What to plant in the garden?

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  • The basis is the selection of similar types of vegetables
  • What to plant in the garden?
  • What are the benefits of combined cultivation?
  • What not to sit in the garden with?
  • Council in conclusion…

The more crops in the garden, the higher the demands on their location. This is especially true when growing 2 to 3 vegetables in the same shafts. In such a case, it is necessary to take into account which species can coexist and which are not explicitly tolerated. Do you know what to plant in the garden?

Most gardeners prefer to plant one species in one perch. However, when there is a lack of space or problems with soil quality, they can combine several species side by side. Such a step can even be beneficial. But for that it is necessary to know a few proven principles of what to plant in the garden.

The basis is the selection of similar types of vegetables

You can avoid planting species that do not fit together by choosing vegetables of a similar type. Most of them are species belonging to the same genus, thanks to which they are subject to similar demands regarding soil, watering or fertilization. However, these claims may be similar in the so-called sister crops whose genus is neither the same nor related.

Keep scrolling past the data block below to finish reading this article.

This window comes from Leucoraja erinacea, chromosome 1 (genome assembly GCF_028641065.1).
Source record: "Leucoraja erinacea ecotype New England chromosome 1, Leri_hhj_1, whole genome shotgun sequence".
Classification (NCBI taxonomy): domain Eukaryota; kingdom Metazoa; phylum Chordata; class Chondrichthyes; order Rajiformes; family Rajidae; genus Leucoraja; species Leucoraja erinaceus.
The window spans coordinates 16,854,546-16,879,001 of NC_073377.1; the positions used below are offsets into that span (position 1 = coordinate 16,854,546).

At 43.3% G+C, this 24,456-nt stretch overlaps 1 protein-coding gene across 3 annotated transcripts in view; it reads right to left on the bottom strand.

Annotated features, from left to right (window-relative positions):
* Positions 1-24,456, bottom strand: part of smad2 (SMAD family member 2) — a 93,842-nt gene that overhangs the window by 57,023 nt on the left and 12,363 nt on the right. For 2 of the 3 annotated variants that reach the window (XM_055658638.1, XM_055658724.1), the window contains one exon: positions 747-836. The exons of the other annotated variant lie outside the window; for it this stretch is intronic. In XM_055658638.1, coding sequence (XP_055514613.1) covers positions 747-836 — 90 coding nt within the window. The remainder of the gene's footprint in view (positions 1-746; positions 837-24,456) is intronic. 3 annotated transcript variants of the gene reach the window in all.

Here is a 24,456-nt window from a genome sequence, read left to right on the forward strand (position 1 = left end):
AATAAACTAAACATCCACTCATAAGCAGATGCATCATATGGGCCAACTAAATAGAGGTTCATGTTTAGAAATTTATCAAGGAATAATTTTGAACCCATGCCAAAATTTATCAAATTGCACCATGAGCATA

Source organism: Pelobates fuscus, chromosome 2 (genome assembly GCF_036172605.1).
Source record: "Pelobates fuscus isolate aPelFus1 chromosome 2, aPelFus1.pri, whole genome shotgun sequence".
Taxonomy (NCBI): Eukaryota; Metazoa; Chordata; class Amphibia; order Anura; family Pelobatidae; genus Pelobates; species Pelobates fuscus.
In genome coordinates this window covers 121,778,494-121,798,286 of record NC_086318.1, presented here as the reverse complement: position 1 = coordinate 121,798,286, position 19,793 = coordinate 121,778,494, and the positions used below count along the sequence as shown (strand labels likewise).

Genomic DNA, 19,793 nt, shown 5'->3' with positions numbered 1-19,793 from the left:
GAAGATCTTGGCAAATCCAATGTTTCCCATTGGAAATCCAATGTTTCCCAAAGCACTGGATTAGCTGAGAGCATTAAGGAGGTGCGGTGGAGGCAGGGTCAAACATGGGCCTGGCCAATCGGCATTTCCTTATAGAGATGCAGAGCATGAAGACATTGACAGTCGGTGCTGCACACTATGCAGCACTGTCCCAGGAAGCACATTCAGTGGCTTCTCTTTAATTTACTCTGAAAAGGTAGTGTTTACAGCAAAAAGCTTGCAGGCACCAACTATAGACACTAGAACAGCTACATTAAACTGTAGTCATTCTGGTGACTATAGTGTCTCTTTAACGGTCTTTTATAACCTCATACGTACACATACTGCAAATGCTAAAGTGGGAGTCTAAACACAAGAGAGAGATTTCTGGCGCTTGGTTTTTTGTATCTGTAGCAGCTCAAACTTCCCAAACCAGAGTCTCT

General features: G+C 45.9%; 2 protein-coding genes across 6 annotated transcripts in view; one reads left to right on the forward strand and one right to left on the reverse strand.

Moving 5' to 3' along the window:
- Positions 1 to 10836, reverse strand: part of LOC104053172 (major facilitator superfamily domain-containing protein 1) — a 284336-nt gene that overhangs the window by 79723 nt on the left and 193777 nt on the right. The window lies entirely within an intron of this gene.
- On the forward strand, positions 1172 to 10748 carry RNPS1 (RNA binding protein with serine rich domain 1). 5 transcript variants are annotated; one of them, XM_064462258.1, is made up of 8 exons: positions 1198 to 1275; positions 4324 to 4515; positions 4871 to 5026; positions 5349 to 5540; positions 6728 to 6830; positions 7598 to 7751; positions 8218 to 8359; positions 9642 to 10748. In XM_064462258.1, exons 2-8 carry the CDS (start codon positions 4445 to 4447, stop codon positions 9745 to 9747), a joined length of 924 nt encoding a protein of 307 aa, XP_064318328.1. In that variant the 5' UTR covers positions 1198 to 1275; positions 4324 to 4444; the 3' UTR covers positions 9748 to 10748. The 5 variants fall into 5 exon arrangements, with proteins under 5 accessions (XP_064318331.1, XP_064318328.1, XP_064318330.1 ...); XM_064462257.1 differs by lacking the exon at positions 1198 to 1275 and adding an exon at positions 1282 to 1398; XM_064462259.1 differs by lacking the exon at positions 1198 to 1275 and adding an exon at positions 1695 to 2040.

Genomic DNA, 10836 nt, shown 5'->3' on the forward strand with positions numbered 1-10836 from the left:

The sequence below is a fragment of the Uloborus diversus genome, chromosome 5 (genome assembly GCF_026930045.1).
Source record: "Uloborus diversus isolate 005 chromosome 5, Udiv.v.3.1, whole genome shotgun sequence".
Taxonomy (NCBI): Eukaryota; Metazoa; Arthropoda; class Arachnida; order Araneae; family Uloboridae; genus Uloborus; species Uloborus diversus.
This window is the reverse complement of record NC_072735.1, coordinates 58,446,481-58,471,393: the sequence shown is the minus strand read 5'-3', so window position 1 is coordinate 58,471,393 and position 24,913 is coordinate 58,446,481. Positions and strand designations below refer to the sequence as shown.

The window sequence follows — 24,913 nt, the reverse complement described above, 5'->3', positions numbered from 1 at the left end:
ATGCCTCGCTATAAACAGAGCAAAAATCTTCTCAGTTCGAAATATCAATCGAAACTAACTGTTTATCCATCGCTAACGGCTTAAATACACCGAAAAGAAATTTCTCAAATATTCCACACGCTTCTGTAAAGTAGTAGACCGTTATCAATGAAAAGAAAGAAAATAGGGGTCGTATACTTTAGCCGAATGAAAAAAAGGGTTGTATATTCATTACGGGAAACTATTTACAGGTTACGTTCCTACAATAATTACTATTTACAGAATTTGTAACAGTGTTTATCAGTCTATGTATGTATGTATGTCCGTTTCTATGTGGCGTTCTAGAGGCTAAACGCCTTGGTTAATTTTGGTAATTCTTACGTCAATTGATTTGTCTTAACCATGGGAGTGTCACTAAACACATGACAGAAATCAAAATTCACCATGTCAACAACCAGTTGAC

What to plant in the garden?

Each crop has at least a pair of related species with which it can be planted in one shed. There are several dozen possible combinations. Most gardeners mainly look at those that are associated with the possibilities of what to plant in the garden, in the most cultivated species.

What to plant tomatoes with?

Tomatoes are among the crops that are found in the largest number of species, from leafy and root vegetables to herbs and fruit bushes.

PARTNER CROPS:

Carrots, parsley, peppers, onions, asparagus, cabbage, basil and currants.

What to plant peppers with?

Paprika understands tomatoes and root vegetables the most. However, it does not have a problem with selected types of herbs.

PARTNER CROPS:

Carrots, parsley, eggplant, tomatoes, onions and basil.

What to plant cucumbers with?

The partnership with root vegetables also suits cucumbers. They also do very well in combination with legumes.

PARTNER CROPS:

Beans, corn, sunflower and radish.

What to plant carrots with?

Carrots are also associated with many crops, including mainly leafy and other root vegetables.

PARTNER CROPS:

Salad, cabbage, radish, chives, potatoes, leeks, onions, peas and herbs.

What to plant radish with?

Since radish is planted in the spring, it is recommended to combine it with salad or peas, which are also planted earlier. However, you can also grow it with other crops.

PARTNER CROPS:

Salad, peas, beets, carrots, parsley, cucumbers and melon.

What to plant garlic with?

An undemanding species that can withstand almost any crop. Due to its strong odor, “partners” may have a problem planting in the same shed.

PARTNER CROPS:

Tomatoes, cabbage, blackberries and raspberries.

What to plant onions with?

This is a similar case to garlic. The onion can also be tolerated with many vegetables and herbs.

PARTNER CROPS:

Carrots, parsley, lettuce and beetroot.